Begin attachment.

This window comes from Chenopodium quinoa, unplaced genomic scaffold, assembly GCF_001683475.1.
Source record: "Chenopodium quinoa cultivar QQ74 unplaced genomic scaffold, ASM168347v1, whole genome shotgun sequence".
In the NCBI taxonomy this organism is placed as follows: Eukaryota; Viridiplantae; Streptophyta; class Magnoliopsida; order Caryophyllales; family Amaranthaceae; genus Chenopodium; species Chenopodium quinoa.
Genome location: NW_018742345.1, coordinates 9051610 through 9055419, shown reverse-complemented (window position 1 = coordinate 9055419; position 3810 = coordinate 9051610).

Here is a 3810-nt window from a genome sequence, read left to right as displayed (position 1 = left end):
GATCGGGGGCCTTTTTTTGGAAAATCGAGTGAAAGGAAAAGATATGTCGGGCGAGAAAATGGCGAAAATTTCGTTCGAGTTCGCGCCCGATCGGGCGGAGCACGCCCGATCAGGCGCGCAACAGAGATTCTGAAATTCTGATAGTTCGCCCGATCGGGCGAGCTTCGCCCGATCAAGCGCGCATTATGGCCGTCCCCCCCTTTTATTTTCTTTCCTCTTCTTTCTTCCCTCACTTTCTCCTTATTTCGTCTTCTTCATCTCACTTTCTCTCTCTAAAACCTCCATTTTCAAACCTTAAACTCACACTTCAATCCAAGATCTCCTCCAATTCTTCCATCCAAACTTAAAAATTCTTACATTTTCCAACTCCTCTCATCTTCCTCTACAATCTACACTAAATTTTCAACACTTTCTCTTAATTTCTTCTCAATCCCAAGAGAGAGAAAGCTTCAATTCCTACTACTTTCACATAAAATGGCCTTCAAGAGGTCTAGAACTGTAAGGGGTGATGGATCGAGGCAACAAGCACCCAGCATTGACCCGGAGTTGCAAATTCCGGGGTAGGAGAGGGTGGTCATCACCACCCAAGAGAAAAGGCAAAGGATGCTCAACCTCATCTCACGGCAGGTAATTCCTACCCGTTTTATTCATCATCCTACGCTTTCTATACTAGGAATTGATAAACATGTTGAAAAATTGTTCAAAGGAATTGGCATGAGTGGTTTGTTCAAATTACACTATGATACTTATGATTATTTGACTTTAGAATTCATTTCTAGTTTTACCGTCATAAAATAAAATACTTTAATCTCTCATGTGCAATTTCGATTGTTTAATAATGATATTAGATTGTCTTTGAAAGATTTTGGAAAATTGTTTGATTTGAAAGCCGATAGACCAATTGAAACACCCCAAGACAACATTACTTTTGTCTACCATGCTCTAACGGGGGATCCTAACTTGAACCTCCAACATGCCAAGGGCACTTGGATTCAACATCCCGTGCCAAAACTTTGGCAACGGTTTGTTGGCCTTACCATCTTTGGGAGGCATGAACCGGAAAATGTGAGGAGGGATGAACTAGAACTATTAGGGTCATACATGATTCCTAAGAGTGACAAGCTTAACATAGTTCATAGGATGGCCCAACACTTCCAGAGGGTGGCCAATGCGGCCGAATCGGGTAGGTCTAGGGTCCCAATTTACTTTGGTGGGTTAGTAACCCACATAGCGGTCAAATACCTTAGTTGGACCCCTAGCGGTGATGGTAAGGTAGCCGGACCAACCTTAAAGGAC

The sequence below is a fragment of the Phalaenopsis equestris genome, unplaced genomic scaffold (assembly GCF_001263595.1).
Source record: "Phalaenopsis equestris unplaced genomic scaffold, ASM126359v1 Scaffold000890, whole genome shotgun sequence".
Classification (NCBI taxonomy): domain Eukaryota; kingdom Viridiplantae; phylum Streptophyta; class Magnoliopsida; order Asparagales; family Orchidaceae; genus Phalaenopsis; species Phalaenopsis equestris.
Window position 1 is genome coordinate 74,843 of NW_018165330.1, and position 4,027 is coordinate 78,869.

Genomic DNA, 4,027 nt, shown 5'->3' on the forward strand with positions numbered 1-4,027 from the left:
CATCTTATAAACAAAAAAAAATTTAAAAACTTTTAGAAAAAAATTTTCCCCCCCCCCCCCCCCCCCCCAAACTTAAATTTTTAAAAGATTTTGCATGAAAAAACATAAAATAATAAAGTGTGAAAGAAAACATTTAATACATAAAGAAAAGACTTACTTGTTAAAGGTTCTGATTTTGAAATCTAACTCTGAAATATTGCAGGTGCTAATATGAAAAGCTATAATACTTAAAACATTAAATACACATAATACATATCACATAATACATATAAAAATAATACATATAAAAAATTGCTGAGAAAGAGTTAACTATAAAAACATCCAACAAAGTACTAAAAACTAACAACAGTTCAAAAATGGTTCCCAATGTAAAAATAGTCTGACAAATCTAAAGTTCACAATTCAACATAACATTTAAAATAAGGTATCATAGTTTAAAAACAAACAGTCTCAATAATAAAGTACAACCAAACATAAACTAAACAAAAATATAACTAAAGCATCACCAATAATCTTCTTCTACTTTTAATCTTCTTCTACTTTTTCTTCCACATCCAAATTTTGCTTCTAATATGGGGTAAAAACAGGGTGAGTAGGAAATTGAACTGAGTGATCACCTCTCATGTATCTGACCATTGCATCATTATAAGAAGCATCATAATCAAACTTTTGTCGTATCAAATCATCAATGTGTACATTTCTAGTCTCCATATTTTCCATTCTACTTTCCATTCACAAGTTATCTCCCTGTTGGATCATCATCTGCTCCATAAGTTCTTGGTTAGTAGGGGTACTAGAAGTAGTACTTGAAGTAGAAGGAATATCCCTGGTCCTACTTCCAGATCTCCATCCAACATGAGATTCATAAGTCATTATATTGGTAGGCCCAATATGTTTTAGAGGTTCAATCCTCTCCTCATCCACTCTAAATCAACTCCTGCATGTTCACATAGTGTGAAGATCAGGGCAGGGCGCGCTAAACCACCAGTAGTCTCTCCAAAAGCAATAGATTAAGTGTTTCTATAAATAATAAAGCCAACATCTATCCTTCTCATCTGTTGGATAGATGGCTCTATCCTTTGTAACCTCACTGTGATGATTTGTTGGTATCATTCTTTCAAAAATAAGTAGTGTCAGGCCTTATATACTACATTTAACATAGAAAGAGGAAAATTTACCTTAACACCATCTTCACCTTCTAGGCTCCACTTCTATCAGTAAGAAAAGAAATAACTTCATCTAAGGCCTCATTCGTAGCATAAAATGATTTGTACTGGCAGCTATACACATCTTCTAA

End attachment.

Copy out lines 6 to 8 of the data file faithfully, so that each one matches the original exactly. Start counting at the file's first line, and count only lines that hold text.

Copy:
GATCGGGGGCCTTTTTTTGGAAAATCGAGTGAAAGGAAAAGATATGTCGGGCGAGAAAATGGCGAAAATTTCGTTCGAGTTCGCGCCCGATCGGGCGGAGCACGCCCGATCAGGCGCGCAACAGAGATTCTGAAATTCTGATAGTTCGCCCGATCGGGCGAGCTTCGCCCGATCAAGCGCGCATTATGGCCGTCCCCCCCTTTTATTTTCTTTCCTCTTCTTTCTTCCCTCACTTTCTCCTTATTTCGTCTTCTTCATCTCACTTTCTCTCTCTAAAACCTCCATTTTCAAACCTTAAACTCACACTTCAATCCAAGATCTCCTCCAATTCTTCCATCCAAACTTAAAAATTCTTACATTTTCCAACTCCTCTCATCTTCCTCTACAATCTACACTAAATTTTCAACACTTTCTCTTAATTTCTTCTCAATCCCAAGAGAGAGAAAGCTTCAATTCCTACTACTTTCACATAAAATGGCCTTCAAGAGGTCTAGAACTGTAAGGGGTGATGGATCGAGGCAACAAGCACCCAGCATTGACCCGGAGTTGCAAATTCCGGGGTAGGAGAGGGTGGTCATCACCACCCAAGAGAAAAGGCAAAGGATGCTCAACCTCATCTCACGGCAGGTAATTCCTACCCGTTTTATTCATCATCCTACGCTTTCTATACTAGGAATTGATAAACATGTTGAAAAATTGTTCAAAGGAATTGGCATGAGTGGTTTGTTCAAATTACACTATGATACTTATGATTATTTGACTTTAGAATTCATTTCTAGTTTTACCGTCATAAAATAAAATACTTTAATCTCTCATGTGCAATTTCGATTGTTTAATAATGATATTAGATTGTCTTTGAAAGATTTTGGAAAATTGTTTGATTTGAAAGCCGATAGACCAATTGAAACACCCCAAGACAACATTACTTTTGTCTACCATGCTCTAACGGGGGATCCTAACTTGAACCTCCAACATGCCAAGGGCACTTGGATTCAACATCCCGTGCCAAAACTTTGGCAACGGTTTGTTGGCCTTACCATCTTTGGGAGGCATGAACCGGAAAATGTGAGGAGGGATGAACTAGAACTATTAGGGTCATACATGATTCCTAAGAGTGACAAGCTTAACATAGTTCATAGGATGGCCCAACACTTCCAGAGGGTGGCCAATGCGGCCGAATCGGGTAGGTCTAGGGTCCCAATTTACTTTGGTGGGTTAGTAACCCACATAGCGGTCAAATACCTTAGTTGGACCCCTAGCGGTGATGGTAAGGTAGCCGGACCAACCTTAAAGGAC

The sequence below is a fragment of the Phalaenopsis equestris genome, unplaced genomic scaffold (assembly GCF_001263595.1).
Source record: "Phalaenopsis equestris unplaced genomic scaffold, ASM126359v1 Scaffold000890, whole genome shotgun sequence".